How offensive is this religious symbol?

Reply Mon 9 Aug, 2010 03:06 pm

I was fine with this until the last sentence where the ACLU is challenging the land swap. What's your take?

LOS ANGELES -- A federal appeals court has upheld a lower court decision that a large white cross sitting on federal land in the Mojave desert violates the constitutional guarantee of separation of church and state and should be removed.

The American Civil Liberties Union sued the National Park Service in 2001 on behalf of a retired park employee. A federal judge sided with the ACLU and ordered the cross, in the Mojave National Preserve near the California-Nevada border, be taken down.

The Department of Justice appealed the lower court's decision to the U.S. Court of Appeals for the 9th Circuit. Rather than remove the cross, the Park Service threw a large tarp over the structure while the case was in court.

Monday's opinion did not specify whether the cross should be removed immediately or could remain covered if the case is appealed to the Supreme Court.

"The [9th Circuit] said this case is really quite simple. Using a sectarian religious symbol is not permissible on federal land," Peter Eliasberg, managing attorney for the ACLU of Southern California, said. "Sometimes you just have to hit them over the head three, four or five times."

A spokesman for the Justice Department said attorneys are reviewing the ruling to determine whether to appeal.

The Veterans of Foreign Wars erected a cross in 1934 in memory of those who fought and died in World War I. A plaque explaining the cross's purpose was placed at the foot of the structure, but the sign disappeared long ago.

After being nearly destroyed several times, the cross -- originally two pieces of wood nailed together and planted in the desert -- has been changed several times. The latest version is made of two metal pipes welded together and painted white.

Officially designated as a war memorial by Congress, the cross has also been the site of Easter sunrise services over the years. In 1999, the National Park Service denied a request to build a Buddhist religious symbol near the cross.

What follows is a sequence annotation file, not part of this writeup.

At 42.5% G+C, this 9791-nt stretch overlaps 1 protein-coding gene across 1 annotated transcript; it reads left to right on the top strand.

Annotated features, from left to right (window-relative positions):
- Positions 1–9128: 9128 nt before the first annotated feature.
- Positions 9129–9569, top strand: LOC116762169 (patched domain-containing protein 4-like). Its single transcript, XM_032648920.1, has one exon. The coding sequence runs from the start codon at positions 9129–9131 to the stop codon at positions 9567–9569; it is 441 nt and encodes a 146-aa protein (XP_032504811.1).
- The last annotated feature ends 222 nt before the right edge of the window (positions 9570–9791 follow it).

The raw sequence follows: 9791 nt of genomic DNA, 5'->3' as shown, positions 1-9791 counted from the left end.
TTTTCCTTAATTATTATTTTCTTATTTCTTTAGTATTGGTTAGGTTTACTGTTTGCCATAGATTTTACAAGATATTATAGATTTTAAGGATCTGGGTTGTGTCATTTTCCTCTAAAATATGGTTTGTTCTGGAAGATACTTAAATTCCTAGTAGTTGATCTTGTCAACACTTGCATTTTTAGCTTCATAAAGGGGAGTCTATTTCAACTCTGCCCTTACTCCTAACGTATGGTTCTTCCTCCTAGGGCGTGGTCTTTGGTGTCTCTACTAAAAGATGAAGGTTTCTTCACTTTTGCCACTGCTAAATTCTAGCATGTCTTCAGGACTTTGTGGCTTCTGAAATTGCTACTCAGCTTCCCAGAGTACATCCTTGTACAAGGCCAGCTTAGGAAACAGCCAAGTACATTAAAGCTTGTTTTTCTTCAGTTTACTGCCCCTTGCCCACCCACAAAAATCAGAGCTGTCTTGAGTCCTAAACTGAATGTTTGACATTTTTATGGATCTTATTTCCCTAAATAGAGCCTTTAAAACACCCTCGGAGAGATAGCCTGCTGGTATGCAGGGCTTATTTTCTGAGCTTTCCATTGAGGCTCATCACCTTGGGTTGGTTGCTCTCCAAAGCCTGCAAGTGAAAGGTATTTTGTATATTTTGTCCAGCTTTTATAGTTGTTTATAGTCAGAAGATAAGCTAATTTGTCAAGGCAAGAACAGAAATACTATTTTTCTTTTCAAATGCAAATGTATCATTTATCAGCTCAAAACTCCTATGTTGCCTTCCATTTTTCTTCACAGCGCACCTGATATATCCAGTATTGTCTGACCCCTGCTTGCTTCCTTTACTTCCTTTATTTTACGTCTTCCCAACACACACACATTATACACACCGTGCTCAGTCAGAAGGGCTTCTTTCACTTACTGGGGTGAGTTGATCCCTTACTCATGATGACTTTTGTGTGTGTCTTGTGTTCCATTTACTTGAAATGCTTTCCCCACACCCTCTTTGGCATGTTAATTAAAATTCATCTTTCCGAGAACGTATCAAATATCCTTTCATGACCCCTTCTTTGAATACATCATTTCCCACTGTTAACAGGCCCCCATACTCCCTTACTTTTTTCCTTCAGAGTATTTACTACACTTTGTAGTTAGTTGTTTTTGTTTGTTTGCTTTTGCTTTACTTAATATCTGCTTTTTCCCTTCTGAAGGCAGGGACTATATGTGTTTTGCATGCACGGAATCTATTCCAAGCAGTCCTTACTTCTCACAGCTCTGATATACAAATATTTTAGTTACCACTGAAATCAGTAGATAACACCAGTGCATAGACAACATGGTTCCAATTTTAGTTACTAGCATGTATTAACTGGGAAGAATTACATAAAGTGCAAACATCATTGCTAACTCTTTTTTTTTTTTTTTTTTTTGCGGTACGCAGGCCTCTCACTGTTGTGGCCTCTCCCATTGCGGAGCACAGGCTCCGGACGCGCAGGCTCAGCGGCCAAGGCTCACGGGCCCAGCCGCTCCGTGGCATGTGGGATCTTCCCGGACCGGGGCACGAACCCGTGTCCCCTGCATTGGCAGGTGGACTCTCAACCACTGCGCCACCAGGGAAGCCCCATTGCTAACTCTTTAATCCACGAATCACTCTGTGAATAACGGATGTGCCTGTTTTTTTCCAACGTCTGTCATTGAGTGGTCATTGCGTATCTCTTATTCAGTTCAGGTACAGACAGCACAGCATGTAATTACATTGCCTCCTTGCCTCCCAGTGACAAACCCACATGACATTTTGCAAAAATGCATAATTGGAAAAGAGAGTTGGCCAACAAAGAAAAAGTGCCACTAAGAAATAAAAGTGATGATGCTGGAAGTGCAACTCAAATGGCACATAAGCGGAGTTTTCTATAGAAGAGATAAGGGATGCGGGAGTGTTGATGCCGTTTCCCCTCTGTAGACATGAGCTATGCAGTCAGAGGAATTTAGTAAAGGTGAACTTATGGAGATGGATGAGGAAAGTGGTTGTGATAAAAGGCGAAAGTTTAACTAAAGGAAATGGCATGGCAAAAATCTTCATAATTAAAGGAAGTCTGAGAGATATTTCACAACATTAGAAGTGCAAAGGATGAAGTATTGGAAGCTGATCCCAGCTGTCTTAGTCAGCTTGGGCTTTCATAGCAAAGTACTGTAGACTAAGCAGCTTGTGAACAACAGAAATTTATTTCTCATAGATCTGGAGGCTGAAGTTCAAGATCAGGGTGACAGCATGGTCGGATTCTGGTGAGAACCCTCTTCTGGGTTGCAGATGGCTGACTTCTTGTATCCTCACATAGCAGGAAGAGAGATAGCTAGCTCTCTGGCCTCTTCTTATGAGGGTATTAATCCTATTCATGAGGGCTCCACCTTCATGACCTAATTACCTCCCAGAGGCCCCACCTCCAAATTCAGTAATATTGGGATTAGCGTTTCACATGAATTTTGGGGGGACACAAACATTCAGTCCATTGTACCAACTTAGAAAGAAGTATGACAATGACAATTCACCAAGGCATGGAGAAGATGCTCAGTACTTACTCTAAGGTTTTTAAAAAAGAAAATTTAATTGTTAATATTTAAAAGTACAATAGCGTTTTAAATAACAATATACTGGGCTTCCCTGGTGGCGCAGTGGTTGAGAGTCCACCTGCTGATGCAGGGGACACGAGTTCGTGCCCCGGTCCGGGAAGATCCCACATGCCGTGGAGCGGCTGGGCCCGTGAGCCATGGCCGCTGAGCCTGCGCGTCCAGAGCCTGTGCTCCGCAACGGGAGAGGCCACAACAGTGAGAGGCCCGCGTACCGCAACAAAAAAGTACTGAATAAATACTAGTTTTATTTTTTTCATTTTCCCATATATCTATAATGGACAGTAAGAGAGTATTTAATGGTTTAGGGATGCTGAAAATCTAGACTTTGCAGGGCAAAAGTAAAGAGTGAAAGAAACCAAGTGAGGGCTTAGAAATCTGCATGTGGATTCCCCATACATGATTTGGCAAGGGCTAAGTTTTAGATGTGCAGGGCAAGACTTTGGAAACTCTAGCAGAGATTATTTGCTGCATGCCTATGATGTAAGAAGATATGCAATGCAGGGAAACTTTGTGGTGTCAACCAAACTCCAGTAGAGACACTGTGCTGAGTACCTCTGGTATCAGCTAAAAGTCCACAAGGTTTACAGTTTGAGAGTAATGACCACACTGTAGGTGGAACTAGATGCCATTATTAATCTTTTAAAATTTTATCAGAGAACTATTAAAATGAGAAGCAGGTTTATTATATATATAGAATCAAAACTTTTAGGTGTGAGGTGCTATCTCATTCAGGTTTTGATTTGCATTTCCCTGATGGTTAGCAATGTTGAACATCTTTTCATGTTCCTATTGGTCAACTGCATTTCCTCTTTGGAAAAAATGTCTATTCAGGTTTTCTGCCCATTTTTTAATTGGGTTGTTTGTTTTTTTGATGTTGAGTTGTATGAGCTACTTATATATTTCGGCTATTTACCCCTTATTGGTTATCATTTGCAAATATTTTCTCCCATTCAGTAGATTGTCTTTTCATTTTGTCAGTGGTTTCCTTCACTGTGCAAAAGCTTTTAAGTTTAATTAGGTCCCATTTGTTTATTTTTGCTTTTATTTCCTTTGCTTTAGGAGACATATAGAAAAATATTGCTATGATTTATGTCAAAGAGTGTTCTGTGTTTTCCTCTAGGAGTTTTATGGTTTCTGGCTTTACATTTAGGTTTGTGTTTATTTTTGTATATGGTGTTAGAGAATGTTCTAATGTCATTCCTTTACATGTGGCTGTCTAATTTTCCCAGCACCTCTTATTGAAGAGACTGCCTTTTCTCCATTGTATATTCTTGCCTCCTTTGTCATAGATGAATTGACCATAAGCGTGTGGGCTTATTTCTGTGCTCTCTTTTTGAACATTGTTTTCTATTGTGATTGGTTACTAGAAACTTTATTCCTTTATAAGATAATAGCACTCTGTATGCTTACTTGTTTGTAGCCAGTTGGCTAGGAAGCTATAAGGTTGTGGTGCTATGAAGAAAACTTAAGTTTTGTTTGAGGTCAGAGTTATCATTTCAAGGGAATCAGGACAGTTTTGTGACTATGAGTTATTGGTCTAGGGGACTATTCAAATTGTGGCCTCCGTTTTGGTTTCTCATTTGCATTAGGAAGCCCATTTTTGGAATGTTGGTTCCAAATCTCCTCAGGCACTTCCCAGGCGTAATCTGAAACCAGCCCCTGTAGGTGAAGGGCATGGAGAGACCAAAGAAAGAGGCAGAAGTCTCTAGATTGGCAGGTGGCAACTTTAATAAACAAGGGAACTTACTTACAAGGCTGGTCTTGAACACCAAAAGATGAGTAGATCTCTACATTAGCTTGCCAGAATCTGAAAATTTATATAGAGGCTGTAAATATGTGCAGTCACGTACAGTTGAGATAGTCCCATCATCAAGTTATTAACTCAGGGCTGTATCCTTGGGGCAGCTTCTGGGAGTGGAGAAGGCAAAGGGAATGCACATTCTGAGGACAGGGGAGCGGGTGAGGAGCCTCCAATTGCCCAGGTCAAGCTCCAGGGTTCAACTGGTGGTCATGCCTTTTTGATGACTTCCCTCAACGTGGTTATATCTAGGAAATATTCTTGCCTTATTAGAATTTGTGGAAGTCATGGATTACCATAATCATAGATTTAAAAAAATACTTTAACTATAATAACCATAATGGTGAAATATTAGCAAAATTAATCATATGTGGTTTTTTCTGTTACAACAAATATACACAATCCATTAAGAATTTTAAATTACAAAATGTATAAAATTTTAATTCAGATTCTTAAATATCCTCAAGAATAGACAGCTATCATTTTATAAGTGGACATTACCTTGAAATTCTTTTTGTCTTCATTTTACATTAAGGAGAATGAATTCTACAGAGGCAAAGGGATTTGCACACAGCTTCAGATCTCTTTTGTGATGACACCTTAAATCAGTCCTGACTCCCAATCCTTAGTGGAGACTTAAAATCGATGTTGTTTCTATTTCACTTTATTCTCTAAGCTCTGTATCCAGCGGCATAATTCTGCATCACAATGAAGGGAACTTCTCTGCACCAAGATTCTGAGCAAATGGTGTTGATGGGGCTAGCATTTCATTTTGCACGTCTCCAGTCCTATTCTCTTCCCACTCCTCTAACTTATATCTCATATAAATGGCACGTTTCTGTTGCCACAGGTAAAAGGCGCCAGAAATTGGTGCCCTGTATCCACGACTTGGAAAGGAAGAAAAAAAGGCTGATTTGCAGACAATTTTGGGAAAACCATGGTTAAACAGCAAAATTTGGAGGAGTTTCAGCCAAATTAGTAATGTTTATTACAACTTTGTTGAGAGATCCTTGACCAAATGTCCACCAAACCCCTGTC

Eliasberg scoffed at the government's argument that the site is a war memorial. "That doesn't honor Muslim veterans, Jewish veterans, atheist veterans or agnostic veterans," Eliasberg said. "It's a preeminent symbol of a religion. If we want to have a war memorial on federal land, the government certainly knows how to do that without using a divisive sectarian religious symbol."

Rep. Jerry Lewis (R-Calif.) crafted a plan to keep the cross in place by transferring the patch of land where the cross sits to the VFW in exchange for five acres of privately owned land elsewhere in the preserve. The legislation was approved earlier this year, but the transfer has not been completed.

Because the land transfer would put the cross on private, not public, land, the government argued that the issue of separation of church and state is moot, and urged the court not to rule in the case.

But Circuit Court Judge Alex Kozinski, who wrote Monday's opinion, said the transfer could take years to complete and provisions in the legislation could allow the land to be transferred back to the government, putting the cross back on public land.

"This case is not yet moot and may not be for a significant time, as defendants conceded that the land transfer could take as long as two years to complete," Kozinski said in a 14-page opinion.

A spokesman for Lewis said the lawmaker would support an appeal to the Supreme Court, but he hopes the land transfer would make that unnecessary.

The ACLU has also challenged the constitutionality of the land swap.

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Reply Mon 9 Aug, 2010 06:43 pm
Don't really know, GiD, 'til I know what their take is on the land swap.
Reply Tue 10 Aug, 2010 09:59 am
Seems after the following happened the land swap was proposed and the ACLU is claiming that it is just an extension of the original affront and still violates the establishment clause of the first amendment. It seems that lawyers are actually trying to argue that its unfair other lawyers are trying to get around an issue on a technicality.

Two years ago, the U.S. 9th Circuit Court of Appeals ruled for the ACLU and declared the cross an "impermissible governmental endorsement of religion."

Reply Tue 10 Aug, 2010 11:35 am
Is it a common thing for federal land, park land, to be swapped? Why not just move the cross to private land? That seems to be a much easier solution.

The funny thing is that the people who do these things are often the very people who suggest that they are "for the Constitution and all it stands for".

"on behalf of a retired park employee"; how many years did this person "tolerate" the situation for fear of losing his/her job?
Reply Tue 10 Aug, 2010 12:37 pm
Personally I don't see the difference between the indoctrination power of a cross or that of a common nationalistic symbol. I just find the first amendment establishment issue interesting in that it is so interpretive, and everything ends up a long series of finding "loopholes" in something that begins with being a large loop
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Reply Tue 10 Aug, 2010 01:08 pm
This is old news. The supreme court already issued an opinion on this case during its recently completed term: Salazar v. Buono.
Reply Tue 10 Aug, 2010 01:22 pm
I'm habitually behind the times
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